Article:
Experimenting with houseplants

by Liz Beavis
I've never been a big fan of houseplants.  I had one on a dresser for a while and it leaked and cracked the veneer.  And I had another one that didn't get enough sun and it died.  Our new house is sunnier and less cluttered, it just felt like it needed some plants.  I've had others that I overwatered, or underwatered.  Its just seemed too hard to keep them alive.

Mother-in-laws-tongue in the bathroom

Benefits of houseplants

You might be wondering why I would bother with houseplants, seeing as I just said I don't really like them.  I haven't actually read any scientific studies, but its does seem pretty obvious that plants are going to improve indoor air quality.  If you google it you will find lists of up to 15 benefits, I guess its just one of those topics that attracts fluff articles.  A basic knowledge of biology tells me that plants suck up carbon dioxide and convert it to oxygen.  This is probably more useful in the city, as we are out here surrounded by acres of trees producing oxygen.  For me, its just nice to have a bit of green inside.  I've cut back on most of the nick-knack dust-collecting ornamental things, so these plants add a bit of colour.  Maybe I've been looking at too many interior design magazines with this new house!  It started in the bathroom, so many nice modern bathroom images had plants in them, I thought maybe we could pop a plant in there and see how it goes.  It does seem kind of sensible to put a plant in the bathroom as its already damp in there.

What houseplants did I get?

I spent a bit of time (just a little bit) scrolling through photos of indoor plants on Google and Instagram because I really didn't know where to start.  At around the same time I was given two houseplants as part of our local Nanango Produce Share.  I recognised one as Mother-in-laws-tongue (Sansevieria trifasciata) which had been dug out of someone's garden en masse (its not officially an invasive species in Queensland, but it does have its own page on Biosecurity Queensland, so its close).  This is my kind of plant, apparently its really hard to kill.  It likes dry, shady conditions, but can suffer from overwatering.  No problem.  Also they are quite fashionable again now!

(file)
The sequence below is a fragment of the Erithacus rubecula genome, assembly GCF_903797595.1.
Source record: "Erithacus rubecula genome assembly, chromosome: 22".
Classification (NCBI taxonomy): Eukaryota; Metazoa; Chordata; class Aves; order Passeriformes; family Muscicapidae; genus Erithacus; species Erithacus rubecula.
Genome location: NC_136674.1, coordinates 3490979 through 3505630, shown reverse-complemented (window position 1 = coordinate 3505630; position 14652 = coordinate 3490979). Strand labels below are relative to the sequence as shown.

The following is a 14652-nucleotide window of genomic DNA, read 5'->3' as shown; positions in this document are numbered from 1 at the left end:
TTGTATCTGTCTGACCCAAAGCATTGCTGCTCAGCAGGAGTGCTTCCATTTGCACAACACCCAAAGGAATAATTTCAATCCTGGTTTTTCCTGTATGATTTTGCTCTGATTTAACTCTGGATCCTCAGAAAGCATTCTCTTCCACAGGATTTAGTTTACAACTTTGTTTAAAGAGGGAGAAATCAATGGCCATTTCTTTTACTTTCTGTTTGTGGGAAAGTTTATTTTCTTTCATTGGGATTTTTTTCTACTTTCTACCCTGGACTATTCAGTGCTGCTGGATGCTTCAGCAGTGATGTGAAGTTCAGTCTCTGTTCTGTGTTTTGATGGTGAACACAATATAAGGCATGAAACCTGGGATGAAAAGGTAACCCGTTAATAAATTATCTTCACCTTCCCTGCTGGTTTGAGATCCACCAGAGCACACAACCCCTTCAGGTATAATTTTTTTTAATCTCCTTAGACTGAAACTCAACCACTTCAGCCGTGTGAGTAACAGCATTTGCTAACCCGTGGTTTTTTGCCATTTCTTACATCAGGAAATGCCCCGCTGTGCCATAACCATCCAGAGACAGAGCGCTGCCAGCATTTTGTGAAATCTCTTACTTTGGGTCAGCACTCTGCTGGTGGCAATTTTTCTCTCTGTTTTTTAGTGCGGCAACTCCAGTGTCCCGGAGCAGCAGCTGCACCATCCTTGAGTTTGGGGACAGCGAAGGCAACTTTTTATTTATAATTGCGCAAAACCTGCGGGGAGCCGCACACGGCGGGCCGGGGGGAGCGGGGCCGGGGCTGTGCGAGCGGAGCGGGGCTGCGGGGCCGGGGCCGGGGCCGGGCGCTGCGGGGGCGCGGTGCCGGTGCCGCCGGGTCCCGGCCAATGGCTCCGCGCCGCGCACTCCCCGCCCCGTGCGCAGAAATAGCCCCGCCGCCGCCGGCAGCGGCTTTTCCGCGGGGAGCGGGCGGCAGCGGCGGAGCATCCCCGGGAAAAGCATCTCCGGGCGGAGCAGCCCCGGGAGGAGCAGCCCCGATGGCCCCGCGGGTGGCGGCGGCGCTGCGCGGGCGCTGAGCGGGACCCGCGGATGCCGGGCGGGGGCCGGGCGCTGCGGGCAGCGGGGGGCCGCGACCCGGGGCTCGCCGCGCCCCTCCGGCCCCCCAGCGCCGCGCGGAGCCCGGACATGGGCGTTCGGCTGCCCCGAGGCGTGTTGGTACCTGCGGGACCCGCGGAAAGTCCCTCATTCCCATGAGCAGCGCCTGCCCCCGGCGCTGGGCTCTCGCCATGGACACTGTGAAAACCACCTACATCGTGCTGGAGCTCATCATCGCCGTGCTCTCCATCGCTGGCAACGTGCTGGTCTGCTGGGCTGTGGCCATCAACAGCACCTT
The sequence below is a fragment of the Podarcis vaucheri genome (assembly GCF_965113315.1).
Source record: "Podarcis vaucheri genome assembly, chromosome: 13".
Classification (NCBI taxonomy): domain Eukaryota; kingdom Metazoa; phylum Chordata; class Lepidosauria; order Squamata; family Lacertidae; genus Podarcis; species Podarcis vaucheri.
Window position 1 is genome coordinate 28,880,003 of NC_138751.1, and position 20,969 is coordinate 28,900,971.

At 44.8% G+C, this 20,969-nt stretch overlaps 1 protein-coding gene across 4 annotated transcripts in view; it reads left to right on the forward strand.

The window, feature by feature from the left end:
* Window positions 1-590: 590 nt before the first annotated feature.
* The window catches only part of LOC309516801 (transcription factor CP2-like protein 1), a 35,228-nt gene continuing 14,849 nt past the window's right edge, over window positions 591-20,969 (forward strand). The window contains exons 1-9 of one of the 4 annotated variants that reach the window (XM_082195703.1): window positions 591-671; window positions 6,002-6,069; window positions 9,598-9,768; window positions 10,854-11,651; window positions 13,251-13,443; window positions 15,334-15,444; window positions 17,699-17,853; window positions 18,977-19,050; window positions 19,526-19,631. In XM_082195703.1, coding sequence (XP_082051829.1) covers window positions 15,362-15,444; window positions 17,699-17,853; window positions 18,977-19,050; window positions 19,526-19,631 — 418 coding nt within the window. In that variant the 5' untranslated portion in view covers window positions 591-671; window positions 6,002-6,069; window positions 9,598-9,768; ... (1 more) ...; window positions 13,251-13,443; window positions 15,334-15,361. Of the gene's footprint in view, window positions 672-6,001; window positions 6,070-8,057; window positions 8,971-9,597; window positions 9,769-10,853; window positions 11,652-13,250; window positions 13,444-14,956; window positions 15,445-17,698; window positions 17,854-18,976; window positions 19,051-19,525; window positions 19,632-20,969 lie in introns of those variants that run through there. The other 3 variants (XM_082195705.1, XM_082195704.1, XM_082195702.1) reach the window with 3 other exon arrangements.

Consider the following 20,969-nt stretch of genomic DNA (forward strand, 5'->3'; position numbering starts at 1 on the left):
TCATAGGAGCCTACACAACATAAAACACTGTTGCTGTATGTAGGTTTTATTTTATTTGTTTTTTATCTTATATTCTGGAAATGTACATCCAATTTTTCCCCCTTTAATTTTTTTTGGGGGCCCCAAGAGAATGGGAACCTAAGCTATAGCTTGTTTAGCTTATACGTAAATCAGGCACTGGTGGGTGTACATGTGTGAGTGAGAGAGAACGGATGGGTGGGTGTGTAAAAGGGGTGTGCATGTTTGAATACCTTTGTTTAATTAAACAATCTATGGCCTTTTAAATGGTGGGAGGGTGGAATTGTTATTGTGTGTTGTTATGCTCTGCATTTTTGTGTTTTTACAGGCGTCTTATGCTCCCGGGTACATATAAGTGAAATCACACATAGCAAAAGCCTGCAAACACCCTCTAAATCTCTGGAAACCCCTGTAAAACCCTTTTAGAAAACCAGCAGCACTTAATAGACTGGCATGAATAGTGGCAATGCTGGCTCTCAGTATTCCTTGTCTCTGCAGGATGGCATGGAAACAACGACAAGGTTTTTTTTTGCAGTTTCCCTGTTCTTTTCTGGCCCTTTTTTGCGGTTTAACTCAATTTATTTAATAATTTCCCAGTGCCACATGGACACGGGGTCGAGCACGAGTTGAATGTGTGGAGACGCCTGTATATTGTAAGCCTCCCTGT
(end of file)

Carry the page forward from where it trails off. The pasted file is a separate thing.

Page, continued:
I bought a damaged white pot and a miss-matched beige saucer on sale at our local hardware and put this one in the bathroom.  It needs to recover from the haircut it had before I received it, but it had been in a pot outside for a few months while I sourced my indoor pot and seemed to have quite healthy roots when I moved it over.  I'm hoping that it grows tall to fill this space next to the vanity.

The second plant is a spider plant (Chlorophytum comosum), which I also had in a small pot outside while I decided where to put it.  I reused a blue pot from a previous failed indoor plant growing attempt.  This time I found a saucer for it - 50c from the local market, so that it won't leak and ruin anything.  I've put this one in the kitchen, in a sunny spot near the window.

Spider plant in the kitchen


Keys to indoor plant success

These plants have been in the house for about two weeks, so I'm not going to claim expert status just yet, however there are two things that I think will help these indoor plants survive this time.  One is that I have found saucers for the pots, so I will be able to water them appropriately - no leaking and no avoiding watering in case they leak.  And the other is the fact that we get plenty of sunlight in the house, the bathroom in particular has three windows.

If these plants do well, then I think I will get a few more, I really like some of the images I saw.  I would like to bring some useful plants inside, but I think the light levels are too low, I'm thinking of trying aloe vera, but most herbs will be better off outside.

More about houseplants over at Gully Grove.

Do you have houseplants?  What does well at your house?


More posts about our house, from moving it to the property through to moving into the house (roughly in order):


  • Liz

    Michelle – correct, it won’t grow from the trimmed part (not my trimming either, they were dug out of someone’s garden like that), but it has now shot up a lovely tall leaf from the roots, so I will wait until it has a few new ones and then separate the chopped bits and start again.

  • Michelle

    im not sure that your bathroom plant will continue to grow on those leaves that you have trimmed. They are a type of succulent I think, and while they grow taller I’m not certain what effect trimming will have. Might encourage a new leaf from under ground to sprout tjhough.
    And yes they are a hardy plant.

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